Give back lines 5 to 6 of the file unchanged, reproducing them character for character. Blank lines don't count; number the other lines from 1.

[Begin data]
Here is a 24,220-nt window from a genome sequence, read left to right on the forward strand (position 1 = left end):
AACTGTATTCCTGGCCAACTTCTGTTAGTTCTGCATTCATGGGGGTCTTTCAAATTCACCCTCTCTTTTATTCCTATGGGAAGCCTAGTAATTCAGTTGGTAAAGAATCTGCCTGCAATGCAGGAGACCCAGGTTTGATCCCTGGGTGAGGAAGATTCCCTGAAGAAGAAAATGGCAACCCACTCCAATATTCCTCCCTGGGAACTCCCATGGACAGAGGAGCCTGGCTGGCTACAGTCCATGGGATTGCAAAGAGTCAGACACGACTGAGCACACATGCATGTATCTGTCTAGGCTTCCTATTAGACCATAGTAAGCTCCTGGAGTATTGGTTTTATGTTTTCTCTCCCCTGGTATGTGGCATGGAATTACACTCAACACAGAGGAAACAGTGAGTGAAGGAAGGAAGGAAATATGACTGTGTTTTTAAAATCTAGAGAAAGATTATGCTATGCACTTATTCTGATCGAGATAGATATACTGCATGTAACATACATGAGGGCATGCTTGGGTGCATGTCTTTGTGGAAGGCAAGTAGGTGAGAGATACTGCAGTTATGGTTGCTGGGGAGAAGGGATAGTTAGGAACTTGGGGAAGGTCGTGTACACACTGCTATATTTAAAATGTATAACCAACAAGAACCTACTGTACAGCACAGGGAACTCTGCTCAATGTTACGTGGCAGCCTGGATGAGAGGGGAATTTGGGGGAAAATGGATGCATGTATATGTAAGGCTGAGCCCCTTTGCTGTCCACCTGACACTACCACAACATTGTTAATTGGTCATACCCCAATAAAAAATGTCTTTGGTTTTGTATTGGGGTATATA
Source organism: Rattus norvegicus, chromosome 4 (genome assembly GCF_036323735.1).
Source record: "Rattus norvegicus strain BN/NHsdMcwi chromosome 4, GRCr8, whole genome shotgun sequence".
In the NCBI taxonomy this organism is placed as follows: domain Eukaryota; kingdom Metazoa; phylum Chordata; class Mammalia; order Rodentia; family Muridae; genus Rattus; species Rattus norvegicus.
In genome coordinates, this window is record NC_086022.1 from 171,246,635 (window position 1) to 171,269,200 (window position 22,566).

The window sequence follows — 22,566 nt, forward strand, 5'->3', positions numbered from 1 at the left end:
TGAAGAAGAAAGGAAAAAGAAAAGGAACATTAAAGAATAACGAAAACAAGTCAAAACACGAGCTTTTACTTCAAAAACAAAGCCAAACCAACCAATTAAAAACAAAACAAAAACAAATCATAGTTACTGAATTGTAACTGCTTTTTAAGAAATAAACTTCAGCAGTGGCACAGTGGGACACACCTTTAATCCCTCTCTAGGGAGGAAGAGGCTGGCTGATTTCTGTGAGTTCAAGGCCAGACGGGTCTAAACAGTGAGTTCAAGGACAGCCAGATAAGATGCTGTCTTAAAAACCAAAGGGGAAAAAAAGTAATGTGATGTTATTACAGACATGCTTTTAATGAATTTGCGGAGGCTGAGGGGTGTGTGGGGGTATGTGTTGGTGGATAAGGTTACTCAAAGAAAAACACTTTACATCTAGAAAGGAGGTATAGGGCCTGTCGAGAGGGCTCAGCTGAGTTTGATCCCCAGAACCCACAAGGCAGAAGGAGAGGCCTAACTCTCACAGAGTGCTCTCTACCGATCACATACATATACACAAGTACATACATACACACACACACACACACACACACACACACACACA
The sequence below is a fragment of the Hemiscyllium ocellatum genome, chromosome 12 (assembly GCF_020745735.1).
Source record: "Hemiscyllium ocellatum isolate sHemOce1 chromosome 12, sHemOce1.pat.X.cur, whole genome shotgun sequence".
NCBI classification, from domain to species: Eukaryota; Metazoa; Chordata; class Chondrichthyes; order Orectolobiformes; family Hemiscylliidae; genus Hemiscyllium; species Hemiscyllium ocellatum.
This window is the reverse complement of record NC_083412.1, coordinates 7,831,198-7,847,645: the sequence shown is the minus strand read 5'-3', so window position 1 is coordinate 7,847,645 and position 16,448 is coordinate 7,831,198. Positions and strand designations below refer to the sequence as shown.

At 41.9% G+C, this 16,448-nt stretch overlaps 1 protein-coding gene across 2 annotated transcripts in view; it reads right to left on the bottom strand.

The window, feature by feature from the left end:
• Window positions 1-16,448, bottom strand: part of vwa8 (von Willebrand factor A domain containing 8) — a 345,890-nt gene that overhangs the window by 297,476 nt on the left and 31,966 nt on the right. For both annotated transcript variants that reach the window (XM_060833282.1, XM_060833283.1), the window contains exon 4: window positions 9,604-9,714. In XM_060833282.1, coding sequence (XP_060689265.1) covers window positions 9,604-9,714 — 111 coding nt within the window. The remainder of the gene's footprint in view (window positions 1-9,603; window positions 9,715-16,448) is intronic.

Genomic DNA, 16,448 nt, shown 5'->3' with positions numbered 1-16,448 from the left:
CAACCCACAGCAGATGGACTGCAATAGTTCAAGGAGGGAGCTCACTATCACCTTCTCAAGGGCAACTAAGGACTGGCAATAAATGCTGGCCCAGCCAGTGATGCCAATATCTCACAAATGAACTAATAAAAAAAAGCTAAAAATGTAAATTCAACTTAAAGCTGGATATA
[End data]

In the NCBI taxonomy this organism is placed as follows: domain Eukaryota; kingdom Metazoa; phylum Chordata; class Mammalia; order Rodentia; family Muridae; genus Rattus; species Rattus norvegicus.
In genome coordinates, this window is record NC_086022.1 from 171,246,635 (window position 1) to 171,269,200 (window position 22,566).